The U.S. Department of Health and Human Services (HHS) has announced an agreement with Millennium Health to provide near real-time drug testing data that will enhance efforts and targeted approaches in fighting the overdose crisis in the U.S. This donation will improve HHS’ work with state and local officials on drug trends in their areas to target coordination of preventive healthcare resources to avoid overdoses.
The data donated from Millennium Health’s Emerging Threat Intelligence Program will include regular reporting of drug use trends from definitive urine drug-test results obtained from all 50 states, the District of Columbia and multiple medical practice types with a unique capability to identify community level indicators of illicit drug use. This de-identified and aggregate data allow for enhanced surveillance and analysis of emerging drug use trends, providing a more timely estimation of these changes prior to the reporting of drug overdose deaths.
“The Trump Administration recognizes the power of current data in the multi-pronged efforts to curb the drug overdose epidemic. With frequent reporting of drug testing data, HHS can work with city, county and state public health officials to provide resources to help reduce crisis points and save lives,” said Assistant Secretary for Health Admiral Brett P. Giroir, M.D. “The donation of this data is critical for reducing the occurrence of the substance use epidemic and reaching the people who need help most.”
The Millennium Health donation comes as we are seeing a sharp rise in the use of methamphetamine and increases in stimulant-involved overdose deaths. As reported in JAMA Network Open on January 3, 2020 , an evaluation of Millennium Health data shows that since 2016, rates of positive urine drug test (UDT) results have increased significantly by 42.44% for methamphetamine and 75.46% for fentanyl. These alarming results also revealed that among UDT results positive for fentanyl, methamphetamine positivity continued to increase significantly by 153.51%.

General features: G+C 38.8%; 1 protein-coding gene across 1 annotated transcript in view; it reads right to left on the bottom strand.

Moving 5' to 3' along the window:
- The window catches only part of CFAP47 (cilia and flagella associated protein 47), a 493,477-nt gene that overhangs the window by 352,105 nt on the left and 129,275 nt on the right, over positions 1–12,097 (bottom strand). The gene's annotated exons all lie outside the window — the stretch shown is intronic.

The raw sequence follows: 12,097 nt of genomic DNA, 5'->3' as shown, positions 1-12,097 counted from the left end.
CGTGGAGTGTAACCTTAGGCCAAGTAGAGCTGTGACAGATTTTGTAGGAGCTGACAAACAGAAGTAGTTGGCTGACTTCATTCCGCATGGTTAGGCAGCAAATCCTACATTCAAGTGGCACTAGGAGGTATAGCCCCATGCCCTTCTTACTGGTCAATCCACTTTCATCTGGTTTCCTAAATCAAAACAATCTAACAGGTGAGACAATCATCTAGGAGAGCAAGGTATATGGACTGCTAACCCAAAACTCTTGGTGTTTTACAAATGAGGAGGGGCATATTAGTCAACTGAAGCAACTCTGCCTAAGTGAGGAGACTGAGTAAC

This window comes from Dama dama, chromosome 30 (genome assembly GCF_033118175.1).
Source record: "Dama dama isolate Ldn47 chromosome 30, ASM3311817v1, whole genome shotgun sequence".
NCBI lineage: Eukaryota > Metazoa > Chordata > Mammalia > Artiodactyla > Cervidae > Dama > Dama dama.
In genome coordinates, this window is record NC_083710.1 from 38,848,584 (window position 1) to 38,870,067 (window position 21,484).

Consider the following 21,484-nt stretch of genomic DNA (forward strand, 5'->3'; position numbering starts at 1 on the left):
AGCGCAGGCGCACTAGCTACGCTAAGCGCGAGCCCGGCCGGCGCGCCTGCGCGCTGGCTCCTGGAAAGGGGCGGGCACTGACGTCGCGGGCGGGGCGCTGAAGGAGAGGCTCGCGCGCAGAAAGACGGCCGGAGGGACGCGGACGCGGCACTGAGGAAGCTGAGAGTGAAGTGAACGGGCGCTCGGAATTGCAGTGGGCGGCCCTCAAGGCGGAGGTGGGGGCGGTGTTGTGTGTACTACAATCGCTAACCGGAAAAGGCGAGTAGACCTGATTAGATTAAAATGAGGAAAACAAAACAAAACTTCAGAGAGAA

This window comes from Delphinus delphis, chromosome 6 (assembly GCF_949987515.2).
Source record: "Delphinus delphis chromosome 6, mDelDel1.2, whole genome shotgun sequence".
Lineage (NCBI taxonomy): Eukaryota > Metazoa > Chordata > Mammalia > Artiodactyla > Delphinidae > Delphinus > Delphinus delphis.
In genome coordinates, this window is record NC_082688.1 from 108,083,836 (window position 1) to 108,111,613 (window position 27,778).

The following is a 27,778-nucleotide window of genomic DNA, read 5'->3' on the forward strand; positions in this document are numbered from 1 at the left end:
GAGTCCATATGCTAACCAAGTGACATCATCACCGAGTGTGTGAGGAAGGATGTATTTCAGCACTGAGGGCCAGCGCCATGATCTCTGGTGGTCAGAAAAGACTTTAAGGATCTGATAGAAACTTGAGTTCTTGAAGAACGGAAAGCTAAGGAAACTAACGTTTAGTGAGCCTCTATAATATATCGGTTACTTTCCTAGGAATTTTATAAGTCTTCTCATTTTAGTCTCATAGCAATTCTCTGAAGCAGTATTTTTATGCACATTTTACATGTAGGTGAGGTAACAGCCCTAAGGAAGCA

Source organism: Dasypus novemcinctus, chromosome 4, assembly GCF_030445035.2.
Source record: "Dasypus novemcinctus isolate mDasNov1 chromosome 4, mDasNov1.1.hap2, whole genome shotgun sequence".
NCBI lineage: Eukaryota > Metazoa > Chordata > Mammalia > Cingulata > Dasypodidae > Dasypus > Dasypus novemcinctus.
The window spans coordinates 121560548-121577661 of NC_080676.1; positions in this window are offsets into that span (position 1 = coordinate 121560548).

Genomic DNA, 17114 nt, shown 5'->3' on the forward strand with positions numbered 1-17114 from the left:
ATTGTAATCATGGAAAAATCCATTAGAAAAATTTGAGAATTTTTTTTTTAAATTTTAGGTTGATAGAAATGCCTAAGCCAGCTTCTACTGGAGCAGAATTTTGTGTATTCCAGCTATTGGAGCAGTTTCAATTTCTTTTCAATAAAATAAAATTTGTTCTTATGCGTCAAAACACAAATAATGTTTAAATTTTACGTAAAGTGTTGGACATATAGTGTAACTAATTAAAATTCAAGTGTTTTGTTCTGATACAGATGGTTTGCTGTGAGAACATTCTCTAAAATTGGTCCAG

Key aspects of the HHS five-point Opioid Strategy, which provides the overarching framework to leverage the expertise and resources of HHS to combat the opioid crisis, is to strengthen public health data reporting and collection to improve the timeliness and specificity of data and to inform a real-time public health response as the epidemic evolves. HHS’ access to timely data can prompt the provision of focused healthcare services at state and local levels in order to prevent drug overdoses, reverse non-fatal overdoses, and engage individuals in treatment.